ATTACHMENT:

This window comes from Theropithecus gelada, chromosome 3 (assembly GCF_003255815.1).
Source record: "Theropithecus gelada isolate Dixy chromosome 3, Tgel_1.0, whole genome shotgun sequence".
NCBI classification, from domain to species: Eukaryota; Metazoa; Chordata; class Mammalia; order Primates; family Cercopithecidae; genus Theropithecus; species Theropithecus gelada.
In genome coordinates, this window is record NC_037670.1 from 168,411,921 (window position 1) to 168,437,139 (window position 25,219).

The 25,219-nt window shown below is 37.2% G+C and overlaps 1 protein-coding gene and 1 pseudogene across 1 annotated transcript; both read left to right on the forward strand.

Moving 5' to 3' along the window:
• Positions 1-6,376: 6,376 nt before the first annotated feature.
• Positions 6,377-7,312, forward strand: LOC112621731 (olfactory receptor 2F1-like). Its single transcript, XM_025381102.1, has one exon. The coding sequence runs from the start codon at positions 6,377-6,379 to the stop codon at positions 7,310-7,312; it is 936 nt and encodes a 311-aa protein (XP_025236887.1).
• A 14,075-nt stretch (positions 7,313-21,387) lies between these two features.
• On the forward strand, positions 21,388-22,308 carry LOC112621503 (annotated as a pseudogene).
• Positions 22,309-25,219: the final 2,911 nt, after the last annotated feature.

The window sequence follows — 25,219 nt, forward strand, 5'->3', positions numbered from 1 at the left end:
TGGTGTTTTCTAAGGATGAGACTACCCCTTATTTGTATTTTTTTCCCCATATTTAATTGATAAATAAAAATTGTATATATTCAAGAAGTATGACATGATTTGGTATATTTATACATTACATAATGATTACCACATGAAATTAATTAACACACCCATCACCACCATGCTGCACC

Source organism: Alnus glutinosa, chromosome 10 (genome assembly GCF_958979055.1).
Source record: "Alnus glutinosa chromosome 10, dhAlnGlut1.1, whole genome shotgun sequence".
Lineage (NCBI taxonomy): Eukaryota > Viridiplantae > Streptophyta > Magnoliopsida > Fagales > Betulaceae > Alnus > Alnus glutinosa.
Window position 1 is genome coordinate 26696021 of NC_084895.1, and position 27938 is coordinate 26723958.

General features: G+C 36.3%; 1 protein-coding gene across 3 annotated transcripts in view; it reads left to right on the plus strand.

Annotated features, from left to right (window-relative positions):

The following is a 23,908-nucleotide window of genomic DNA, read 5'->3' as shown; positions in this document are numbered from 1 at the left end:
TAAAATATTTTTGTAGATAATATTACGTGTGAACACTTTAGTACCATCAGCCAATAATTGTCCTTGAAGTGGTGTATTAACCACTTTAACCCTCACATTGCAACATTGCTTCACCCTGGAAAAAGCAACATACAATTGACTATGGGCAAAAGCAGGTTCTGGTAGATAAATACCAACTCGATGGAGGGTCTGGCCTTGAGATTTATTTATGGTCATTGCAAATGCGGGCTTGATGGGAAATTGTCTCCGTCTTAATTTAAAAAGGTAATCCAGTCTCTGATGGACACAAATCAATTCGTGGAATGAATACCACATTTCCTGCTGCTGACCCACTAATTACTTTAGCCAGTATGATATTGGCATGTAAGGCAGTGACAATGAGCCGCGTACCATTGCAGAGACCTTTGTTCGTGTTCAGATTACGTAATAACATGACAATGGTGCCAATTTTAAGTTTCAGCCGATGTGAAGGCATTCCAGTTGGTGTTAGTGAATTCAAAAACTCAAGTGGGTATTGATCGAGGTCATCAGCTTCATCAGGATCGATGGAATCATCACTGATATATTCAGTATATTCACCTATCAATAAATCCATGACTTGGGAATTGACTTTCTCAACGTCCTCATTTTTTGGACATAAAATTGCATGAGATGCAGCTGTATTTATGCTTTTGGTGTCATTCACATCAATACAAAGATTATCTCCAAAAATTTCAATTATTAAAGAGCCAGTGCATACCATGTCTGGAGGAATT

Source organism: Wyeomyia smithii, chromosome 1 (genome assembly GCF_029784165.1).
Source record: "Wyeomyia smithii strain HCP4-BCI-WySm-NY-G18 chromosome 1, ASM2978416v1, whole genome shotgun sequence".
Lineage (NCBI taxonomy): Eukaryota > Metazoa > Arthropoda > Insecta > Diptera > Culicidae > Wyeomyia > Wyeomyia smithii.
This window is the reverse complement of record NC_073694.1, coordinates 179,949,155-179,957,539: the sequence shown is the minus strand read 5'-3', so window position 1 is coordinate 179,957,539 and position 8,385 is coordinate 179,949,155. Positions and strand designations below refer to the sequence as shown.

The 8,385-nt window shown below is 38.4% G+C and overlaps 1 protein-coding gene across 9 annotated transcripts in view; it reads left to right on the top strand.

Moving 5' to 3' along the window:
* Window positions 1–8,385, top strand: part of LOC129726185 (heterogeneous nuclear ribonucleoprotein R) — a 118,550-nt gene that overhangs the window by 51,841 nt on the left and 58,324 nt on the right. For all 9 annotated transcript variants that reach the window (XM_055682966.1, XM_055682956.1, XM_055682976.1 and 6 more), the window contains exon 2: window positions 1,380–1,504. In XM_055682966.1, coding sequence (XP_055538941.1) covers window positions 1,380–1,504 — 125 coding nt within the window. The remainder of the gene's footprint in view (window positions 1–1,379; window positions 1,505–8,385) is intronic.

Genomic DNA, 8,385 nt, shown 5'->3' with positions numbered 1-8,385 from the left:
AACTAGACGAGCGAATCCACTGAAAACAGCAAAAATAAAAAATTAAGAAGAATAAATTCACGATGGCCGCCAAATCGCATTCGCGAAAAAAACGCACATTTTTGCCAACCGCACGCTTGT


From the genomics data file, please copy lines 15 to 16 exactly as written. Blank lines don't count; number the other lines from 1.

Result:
Source record: "Alnus glutinosa chromosome 10, dhAlnGlut1.1, whole genome shotgun sequence".
Lineage (NCBI taxonomy): Eukaryota > Viridiplantae > Streptophyta > Magnoliopsida > Fagales > Betulaceae > Alnus > Alnus glutinosa.